Cytokines such as INFγ, tumor necrosis factor alpha (TNFα), and interleukin 1 beta (IL-1β) induce nitric oxide, superoxide, and hypochlorite production to destroy invading bacteria.

We do need those small reactive molecules to protect against bacteria and parasites.

But directing these against titanium dioxide nanoparticles does nothing to fix the problem.

An immune response to titanium is pointless, and only serves to exacerbate the damage.

The DNA damage observed may initially seem surprising…

But once we realize that titanium dioxide is a photocatalyst that’s also been shown to bind DNA, such results are to be expected.

Titanium oxide also promotes free radical production, especially when excited by light.

It’s often assumed this wouldn’t occur in the body because the body interior is “dark” – but biophotons are in fact present in living tissue.

This “ultra-weak bioluminescence” is commonly explained by the emission of super- oxide, a fluorescent molecule.

But there is reason to think that heme is involved.

Regardless of how it happens, titanium dioxide has been shown to bind DNA even in darkness:

They took this precaution because titanium dioxide is a well-known photocatalyst.

Previously, it had been shown to be capable of absorbing UV energy and causing DNA strand breaks.

Another study, about chemical oxidation and DNA damage catalyzed by inorganic sunscreen ingredients, was conducted in the dark.

“…however, TiO2 absorbs about 70% of incident UV, and in aqueous environments this leads to the generation of hydroxyl radicals which can initiate oxidations.”

This study demonstrated the interaction between TiO2 and DNA in a variety of ways.

They showed the DNA binding via IR spectroscopy, gel shift assay, and even visualized it with electron microscopy:

They used 10 nm particles on average, but particles up to 70 nm have been shown to penetrate the cell nucleus.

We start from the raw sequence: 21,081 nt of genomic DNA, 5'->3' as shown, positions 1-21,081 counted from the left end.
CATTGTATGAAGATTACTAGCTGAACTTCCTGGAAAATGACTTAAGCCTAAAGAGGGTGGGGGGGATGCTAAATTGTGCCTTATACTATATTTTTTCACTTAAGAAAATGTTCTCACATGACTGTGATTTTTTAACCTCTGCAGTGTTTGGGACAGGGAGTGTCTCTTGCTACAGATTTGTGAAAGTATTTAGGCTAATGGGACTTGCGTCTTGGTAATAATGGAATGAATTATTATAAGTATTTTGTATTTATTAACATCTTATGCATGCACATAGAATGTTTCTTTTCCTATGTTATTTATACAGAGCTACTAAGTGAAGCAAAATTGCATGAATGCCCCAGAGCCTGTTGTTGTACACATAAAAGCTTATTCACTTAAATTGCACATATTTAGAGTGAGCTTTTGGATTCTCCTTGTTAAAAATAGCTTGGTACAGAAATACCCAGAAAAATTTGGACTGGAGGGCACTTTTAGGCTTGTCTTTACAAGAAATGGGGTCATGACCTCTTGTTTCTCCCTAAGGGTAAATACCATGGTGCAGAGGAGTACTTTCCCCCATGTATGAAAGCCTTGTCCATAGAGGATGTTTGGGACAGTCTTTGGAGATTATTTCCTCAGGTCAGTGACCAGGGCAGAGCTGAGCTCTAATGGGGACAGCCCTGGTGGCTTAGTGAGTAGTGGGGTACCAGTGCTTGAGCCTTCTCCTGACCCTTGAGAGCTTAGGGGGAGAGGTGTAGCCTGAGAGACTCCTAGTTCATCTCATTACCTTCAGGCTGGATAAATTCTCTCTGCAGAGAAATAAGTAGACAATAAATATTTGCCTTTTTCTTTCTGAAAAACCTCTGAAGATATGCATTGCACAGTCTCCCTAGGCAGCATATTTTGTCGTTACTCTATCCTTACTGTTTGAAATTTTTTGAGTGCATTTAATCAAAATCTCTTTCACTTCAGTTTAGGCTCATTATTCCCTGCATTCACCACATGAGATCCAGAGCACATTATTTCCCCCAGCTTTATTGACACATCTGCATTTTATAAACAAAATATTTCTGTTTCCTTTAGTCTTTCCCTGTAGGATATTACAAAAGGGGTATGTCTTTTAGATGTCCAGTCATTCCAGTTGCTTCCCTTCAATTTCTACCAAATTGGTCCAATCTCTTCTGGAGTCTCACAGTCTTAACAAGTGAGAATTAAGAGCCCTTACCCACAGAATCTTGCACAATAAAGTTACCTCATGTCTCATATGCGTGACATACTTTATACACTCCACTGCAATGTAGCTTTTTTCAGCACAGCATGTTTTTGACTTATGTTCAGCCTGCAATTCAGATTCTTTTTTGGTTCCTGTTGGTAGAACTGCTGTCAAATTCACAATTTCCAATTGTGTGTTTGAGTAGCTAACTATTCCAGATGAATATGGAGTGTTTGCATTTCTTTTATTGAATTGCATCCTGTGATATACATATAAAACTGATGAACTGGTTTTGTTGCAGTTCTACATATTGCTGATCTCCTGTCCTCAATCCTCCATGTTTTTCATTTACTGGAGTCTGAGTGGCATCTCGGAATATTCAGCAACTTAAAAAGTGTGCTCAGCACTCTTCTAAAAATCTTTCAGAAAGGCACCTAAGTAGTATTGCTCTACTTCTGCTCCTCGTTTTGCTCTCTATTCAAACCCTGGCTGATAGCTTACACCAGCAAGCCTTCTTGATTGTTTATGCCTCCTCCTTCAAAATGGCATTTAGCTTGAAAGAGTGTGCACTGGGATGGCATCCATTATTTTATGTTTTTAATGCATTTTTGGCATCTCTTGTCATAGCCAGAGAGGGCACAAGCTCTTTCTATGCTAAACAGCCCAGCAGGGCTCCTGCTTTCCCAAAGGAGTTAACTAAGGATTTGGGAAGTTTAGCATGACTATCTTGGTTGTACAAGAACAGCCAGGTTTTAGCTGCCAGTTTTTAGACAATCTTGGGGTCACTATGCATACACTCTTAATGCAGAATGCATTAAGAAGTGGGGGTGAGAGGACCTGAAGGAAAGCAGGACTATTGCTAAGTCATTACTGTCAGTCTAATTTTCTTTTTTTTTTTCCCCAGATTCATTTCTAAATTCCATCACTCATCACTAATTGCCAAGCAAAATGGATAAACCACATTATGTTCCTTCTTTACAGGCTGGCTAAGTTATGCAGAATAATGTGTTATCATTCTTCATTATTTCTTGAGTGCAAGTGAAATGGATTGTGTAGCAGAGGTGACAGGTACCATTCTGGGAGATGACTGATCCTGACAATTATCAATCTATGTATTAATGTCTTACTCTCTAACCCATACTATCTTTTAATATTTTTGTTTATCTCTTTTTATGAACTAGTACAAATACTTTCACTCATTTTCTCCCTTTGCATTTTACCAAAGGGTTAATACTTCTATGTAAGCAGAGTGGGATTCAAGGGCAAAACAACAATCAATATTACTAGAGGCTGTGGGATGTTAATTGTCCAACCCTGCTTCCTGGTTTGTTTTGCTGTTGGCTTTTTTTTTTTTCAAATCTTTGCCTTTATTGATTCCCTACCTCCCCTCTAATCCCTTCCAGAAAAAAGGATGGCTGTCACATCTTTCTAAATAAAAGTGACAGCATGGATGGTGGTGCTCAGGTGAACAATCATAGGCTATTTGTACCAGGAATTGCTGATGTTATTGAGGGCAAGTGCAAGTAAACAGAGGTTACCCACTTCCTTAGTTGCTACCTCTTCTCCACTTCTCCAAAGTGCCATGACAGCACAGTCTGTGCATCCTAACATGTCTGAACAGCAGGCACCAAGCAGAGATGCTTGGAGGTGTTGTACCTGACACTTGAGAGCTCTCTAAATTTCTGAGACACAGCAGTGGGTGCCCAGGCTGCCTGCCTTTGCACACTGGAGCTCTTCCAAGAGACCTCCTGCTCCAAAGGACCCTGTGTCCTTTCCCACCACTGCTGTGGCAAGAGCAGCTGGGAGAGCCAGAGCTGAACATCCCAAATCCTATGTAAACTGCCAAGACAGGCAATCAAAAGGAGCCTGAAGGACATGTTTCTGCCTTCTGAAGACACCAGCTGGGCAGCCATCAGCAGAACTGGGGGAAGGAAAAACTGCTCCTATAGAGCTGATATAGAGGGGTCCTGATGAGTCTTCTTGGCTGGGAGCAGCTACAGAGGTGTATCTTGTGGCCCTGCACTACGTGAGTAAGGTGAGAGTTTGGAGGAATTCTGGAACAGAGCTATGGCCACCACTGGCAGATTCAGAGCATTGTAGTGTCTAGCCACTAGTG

And, often times, the larger particles are simply an agglomeration of many smaller ones.

To summarize, studies have cumulatively shown that ingested titanium dioxide nanoparticles can:

  • Penetrate the cell membrane (≤5000 nm)
  • Penetrate the cell nucleus (≤70 nm)
  • Bind DNA (~10 nm)
  • Cause DNA damage (25-155 nm)

That pretty much forces us to reconsider buying the products that contain them.

Some brands of aspirin are entirely free of titanium dioxide nanoparticles… But most brands do contain it.

Humans have probably been ingesting trace levels of silicon dioxide nanoparticles for millennia…

But now we are exposed to much higher doses of a different mineral.

And since many Americans do end up with cancer somehow, I think it’s good to err on the side of caution and avoid titanium dioxide.

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Matt Cook is editor-in-chief of Daily Medical Discoveries. Matt has been a full time health researcher for 26 years. ABC News interviewed Matt on sexual health issues not long ago. Matt is widely quoted on over 1,000,000 websites. He has over 300,000 daily newsletter readers. Daily Medical Discoveries finds hidden, buried or ignored medical studies through the lens of 100 years of proven science. Matt heads up the editorial team of scientists and health researchers. Each discovery is based upon primary studies from peer reviewed science sources following the Daily Medical Discoveries 7 Step Process to ensure accuracy.